Wednesday, April 16th

"If they incline to peace, you also incline
to it, and put your trust in Allah."
-Surat-an-Nisaa (4), ayah 94

Q&A with Dr. Radwan Masmoudi PDF Print E-mail

Conference: Mr. Jefferson Goes to the Middle East
Democracy's Prospects in the Arab World
April 5 & 6, 2006
Video of Q&A with Dr. Radwan Masmoudi, September 2006


To view the video, click here


Muslims do want democracy

The Charlotte Observer
Fri, Oct. 06, 2006
http://www.charlotte.com/mld/observer/news/opinion/15691590.htm

Radawan A. Masmoudi was born in Tunisia in 1963 and immigrated to the United States in 1981.  After earning a Ph.D. from the Massachusetts Institute of Technology, he founded the Washington-based Center for the Study of Islam and Democarcy.  Grove City College professors Paul Kengor and Michael Coulter interviewed him about his work.

Q. Dr. Masmoudi, do Arabs and Muslims want democracy?

Over 90 percent of Muslims and Arabs polled in 10 Muslim- majority countries consider democracy to be the best form of government. There were other polls that over 80 percent of the people in the Arab world do not want shari'a law to govern in their countries. They say they want Islamic values to govern but they don't want strict implementation of shari'a. So there is a struggle for the soul of Islam and it did not start yesterday or after 9-11 but has been going on for at least a century [among] those calling for modernizing the Muslim world. People in Egypt in particular have been calling for a reinterpretation of Islam for over one hundred years.

Q. In your publication, Muslim Democrat, you talk about elements of Islam that can be interpreted as "liberal." Tell about some of those.

Religious freedom is very important -- the idea of no compulsion in religion. To have it [comulsion in religion] defeats the purpose of religion, it defeats God's will. Islam really emphasizes that people have to decide to believe. There were many examples in Muslim history where people in mosques were debating the existence of God, especially in the first three centuries. I believe that a religion has to be a matter of free choice. That is the way God intended it.

There are two basic political principles that are heavily emphasized in the Koran: justice and shura. Shura means consultation. The problem is that there are no clear institutions or methods that are identified on how this consultation should take place. I say that Muslims have failed in interpreting this message and in applying the idea of shura.

Q. Is there a particular country in the Arab-Muslim Middle East that you're optimistic about, one that could be held up as an example? And is there any reason for optimism about Iran?

Well, if you're talking about the Muslim world in general, I would definitely say Turkey is an example for optimism. Turkey is a very good example today of a Muslim democratic state and society. In fact, I visited Iran and I visited Turkey and the Iranian people are probably the least religious people today. And it is because the Iranian government wants to force religion down their throat. There is a backlash against religion in Iran, because the mullahs are trying to govern in the name of Islam and because they are not democratic in the way they are doing it. People in Iran are starting to hate the government and some young people hate religion in general. Turkey is almost the exact opposite. You have a state that does not force religion on people, but the people of Turkey are some of the most religious people in the Arab and Muslim world. If you want to convince an Islamic leader of why an Islamic state that forces religion on people is not a good idea, just take them to Iran, let them stay there for a week or two, and then take them to Turkey. I believe they will change their minds.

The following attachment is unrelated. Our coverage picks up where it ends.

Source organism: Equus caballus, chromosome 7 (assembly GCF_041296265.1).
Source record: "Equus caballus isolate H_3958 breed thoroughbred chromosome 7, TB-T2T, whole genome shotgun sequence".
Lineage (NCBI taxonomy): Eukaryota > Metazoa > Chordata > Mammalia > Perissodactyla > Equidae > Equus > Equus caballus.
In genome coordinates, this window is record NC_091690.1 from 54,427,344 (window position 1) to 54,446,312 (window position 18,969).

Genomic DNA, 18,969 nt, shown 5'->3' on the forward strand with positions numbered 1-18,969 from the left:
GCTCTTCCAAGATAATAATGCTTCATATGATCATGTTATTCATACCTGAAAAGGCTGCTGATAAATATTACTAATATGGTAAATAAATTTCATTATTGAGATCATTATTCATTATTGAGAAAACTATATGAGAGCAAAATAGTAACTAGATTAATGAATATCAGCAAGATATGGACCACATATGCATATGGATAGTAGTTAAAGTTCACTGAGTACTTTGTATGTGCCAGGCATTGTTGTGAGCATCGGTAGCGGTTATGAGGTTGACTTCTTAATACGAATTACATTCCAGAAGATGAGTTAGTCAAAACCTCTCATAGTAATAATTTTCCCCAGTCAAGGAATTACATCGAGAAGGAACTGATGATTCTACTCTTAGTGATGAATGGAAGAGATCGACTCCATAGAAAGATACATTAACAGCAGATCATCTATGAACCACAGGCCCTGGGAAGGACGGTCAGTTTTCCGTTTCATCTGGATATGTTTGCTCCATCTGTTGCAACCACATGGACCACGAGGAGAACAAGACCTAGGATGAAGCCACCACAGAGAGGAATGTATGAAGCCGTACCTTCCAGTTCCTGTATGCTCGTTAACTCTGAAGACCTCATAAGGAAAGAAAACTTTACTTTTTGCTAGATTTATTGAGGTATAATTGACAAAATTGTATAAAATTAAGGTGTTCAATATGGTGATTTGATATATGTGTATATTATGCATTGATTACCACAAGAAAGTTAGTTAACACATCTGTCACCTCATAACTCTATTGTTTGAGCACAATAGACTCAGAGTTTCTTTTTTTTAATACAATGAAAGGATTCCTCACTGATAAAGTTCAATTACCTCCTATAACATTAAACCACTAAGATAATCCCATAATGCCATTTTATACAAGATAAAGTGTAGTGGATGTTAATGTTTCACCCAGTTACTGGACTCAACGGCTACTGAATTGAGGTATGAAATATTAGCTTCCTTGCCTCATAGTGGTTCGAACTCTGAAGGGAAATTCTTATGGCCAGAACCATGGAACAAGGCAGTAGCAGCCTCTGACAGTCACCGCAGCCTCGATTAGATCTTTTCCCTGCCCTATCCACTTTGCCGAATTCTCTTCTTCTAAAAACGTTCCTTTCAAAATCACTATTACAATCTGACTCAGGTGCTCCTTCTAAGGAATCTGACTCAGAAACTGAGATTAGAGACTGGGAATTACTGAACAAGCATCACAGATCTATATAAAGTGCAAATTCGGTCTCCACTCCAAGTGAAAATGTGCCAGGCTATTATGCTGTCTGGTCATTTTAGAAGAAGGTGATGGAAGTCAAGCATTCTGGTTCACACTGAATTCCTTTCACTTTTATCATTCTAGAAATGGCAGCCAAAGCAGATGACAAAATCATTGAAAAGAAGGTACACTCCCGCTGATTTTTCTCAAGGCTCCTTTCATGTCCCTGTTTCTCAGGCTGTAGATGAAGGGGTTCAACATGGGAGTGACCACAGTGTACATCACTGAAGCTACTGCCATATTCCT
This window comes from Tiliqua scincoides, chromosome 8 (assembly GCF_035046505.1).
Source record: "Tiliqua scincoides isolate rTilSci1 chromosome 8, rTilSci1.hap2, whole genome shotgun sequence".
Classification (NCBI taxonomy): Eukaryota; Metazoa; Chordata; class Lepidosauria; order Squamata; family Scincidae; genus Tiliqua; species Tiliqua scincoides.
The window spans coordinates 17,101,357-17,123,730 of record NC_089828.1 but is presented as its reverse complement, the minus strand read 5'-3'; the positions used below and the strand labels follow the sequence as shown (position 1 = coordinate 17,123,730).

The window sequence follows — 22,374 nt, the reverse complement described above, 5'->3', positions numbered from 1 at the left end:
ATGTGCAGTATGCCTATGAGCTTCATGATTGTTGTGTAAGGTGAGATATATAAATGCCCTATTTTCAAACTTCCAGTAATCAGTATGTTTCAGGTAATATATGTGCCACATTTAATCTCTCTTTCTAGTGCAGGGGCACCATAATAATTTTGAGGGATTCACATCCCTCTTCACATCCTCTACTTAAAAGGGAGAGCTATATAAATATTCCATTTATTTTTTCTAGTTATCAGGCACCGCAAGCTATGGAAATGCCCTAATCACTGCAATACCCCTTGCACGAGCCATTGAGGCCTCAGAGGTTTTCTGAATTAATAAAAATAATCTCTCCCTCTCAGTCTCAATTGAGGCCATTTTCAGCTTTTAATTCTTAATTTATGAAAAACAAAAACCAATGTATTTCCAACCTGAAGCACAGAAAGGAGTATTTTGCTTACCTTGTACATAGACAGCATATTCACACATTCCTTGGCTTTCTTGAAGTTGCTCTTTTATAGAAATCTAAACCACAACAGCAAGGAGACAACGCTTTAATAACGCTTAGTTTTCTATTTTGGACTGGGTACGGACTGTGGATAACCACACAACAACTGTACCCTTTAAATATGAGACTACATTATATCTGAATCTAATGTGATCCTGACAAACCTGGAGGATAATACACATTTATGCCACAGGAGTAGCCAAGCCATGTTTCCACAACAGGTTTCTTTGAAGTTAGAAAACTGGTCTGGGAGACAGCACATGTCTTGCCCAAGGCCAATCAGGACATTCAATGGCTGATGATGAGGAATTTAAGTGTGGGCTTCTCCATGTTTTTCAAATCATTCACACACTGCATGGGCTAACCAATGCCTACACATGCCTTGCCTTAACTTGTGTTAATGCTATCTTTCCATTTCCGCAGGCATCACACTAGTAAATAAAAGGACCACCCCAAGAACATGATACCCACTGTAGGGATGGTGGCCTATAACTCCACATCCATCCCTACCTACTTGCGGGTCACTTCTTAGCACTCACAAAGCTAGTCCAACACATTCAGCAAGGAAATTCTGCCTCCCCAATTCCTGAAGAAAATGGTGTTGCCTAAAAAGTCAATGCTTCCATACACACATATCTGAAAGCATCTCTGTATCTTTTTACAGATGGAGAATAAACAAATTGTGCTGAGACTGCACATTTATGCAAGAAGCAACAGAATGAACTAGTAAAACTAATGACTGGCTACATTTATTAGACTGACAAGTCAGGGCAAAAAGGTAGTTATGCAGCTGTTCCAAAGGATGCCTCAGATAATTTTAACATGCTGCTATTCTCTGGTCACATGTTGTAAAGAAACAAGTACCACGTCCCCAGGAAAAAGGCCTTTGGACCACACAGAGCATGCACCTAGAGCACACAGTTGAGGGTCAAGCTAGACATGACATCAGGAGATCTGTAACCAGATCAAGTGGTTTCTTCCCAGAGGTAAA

Q. Are you optimistic or pessimistic about democracy's prospects in Iraq?

I'm optimistic in the long run, but in the short run I am afraid we are going to see some turbulence.

Q. Give us a final summation of your thoughts on Islam and democracy in the century ahead.

We need to reinterpret Islam, but how can we do that in dictatorships where everything is controlled by the state? Democracy is the key because it will give us the opportunity to talk about all these other problems and solve them. It will take time. We need the freedom to talk about what Islam means in the 21st century.

For The Record offers commentaries from various sources. The views are the writer's, and not necessarily those of the Observer editorial board.


Note to readers: With this issue, The Center for Vision & Values at Grove City College is launching an e-publication called the "V&V Q&A," a monthly interview with an intriguing thinker or opinion-maker that we hope will prove illuminating to readers everywhere. In the spotlight this month is Radwan Masmoudi of the Center for the Study of Islam and Democracy.

Radwan A. Masmoudi is the founder of the Center for the Study of Islam and Democarcy.  After earning a Ph.D. from the Massachusetts Institute of Technology, Masmoudi gave up promising careers in acadamia and research to focus on what he believes is the great calling of his life and times: to educate Muslims worldwide about democarcy.  Masmoudi and his work are living proof of Dr. Joseph Kickasola's thesis that there is a clash of civilizations not merely between the Muslim world and the West, but within Islam itself, between Muslim democrats and theocrats. He recently sat for an interview with Grove City College professors Paul Kengor and Michael Coulter.


 
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